National Guard Troops at Protests: What Does It Mean? What Can They Do?

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A deployment of 50 National Guard troops played a well-publicized role on the streets of Vallejo on Tuesday and Wednesday nights, patrolling to keep government property and critical infrastructure safe amid some looting and violence that took place alongside protests over the Minneapolis police killing of George Floyd.

“Our officers are exhausted, but they’re resilient, and they’re committed to safeguarding our city. But we needed the additional resources to safeguard many of the businesses that were severely damaged on Monday,” said Vallejo Police Chief Shawny Williams at a press conference on Wednesday.

Even in extraordinary times, seeing an organized deployment of National Guard troops in the streets adds an element of surprise. In fact, the California National Guard has not been called out to quell a protest since 1992, when then-Gov. Pete Wilson deployed thousands of the guard in the racially-charged aftermath of the Rodney King riots. The historical parallels are clear.

As of Wednesday evening, 3,899 National Guard personnel were activated to back up local law enforcement dealing with racial justice protests across the state, according to Lt. Col. Jonathan Shiroma, a spokesman with the California National Guard. Most were deployed in and around Los Angeles at the request of Mayor Eric Garcetti.

On Wednesday morning, the Vallejo Sheriff’s Department sent guard troops back to standby duty, but called them up again later in the day. Vacaville had 50 troops on hand Tuesday, but they were also released. And 50 soldiers had deployed to San Leandro but were turned around by local law enforcement and told they were not needed, according to Shiroma.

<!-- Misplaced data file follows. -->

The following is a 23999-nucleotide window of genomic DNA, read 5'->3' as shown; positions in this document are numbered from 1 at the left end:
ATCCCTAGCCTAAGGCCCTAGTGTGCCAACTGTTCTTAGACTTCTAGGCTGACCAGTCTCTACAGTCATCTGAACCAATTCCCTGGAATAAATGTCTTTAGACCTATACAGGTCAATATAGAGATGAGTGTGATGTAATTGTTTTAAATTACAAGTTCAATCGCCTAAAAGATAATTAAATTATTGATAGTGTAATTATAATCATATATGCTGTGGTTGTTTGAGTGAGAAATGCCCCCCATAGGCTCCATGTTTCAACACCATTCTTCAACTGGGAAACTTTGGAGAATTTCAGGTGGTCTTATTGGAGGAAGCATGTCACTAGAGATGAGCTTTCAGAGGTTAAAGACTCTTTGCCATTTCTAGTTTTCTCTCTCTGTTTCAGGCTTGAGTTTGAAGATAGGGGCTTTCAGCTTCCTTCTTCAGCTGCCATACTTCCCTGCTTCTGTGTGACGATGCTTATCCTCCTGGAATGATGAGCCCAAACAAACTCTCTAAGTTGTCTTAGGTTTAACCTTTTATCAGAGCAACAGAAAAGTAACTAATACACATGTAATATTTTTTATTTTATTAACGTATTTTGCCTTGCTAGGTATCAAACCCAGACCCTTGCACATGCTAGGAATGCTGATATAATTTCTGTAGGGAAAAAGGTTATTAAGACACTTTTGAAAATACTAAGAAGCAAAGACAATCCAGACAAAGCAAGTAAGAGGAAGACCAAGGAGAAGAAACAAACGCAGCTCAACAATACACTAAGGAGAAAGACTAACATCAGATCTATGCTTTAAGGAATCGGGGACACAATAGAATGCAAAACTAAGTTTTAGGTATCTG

Nationally, more than 17,000 guard troops in 23 states and the District of Columbia have been deployed in cities that have seen some violence following the murder of George Floyd on May 25, according to numerous media reports.

Neither Police Nor Neutral Peacekeepers

The National Guard has had a meaningful presence in the Bay Area and across the state in recent weeks for a completely different reason: to help staff food banks and augment hospital staff amidst the COVID-19 pandemic.

The California National Guard has been activated by the governor to deal with other crises as well, ranging from wildfires to earthquakes.

“You’ll find that what separates us from the active forces is that our soldiers and airmen are part of your community. So whatever city we’re deployed to right now, we have men and women who live in that specific city,” said Shiroma.

That said, the National Guard are a branch of the U.S. military. When you join up, you are sent to basic training. You are armed with a service weapon. And someday, you may find yourself facing down a crowd of protesters.

So what is the Guard empowered to do?

There are totally different rules concerning using force that are in place for Guard soldiers when they are assigned to a mission like we’re seeing right now,” said Shiroma. “We do not have the authority to arrest citizens, but we’re able to detain someone until we can turn over the individual to the proper law enforcement agency.” 

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National Guard troops aren’t police, but they aren’t neutral peacekeepers, either. They typically come under a “coordinated command structure” that serves the goals of the police or sheriff’s department that requested their presence, according to Brian Ferguson, deputy director of communications for California’s Office of Emergency Services.

That said, “in most cases, the Guard is not going to do front-line law enforcement. They’ll be doing logistical support, moving things around in trucks,” or securing a site while police work elsewhere, said Ferguson.

California has 4,500 enlisted National Guard troops, and the coronavirus pandemic has prompted a jump in applicants.

“It’s something we see when a national crisis happens,” said Shiroma.

Additional reporting for this story was provided by Tara Siler.

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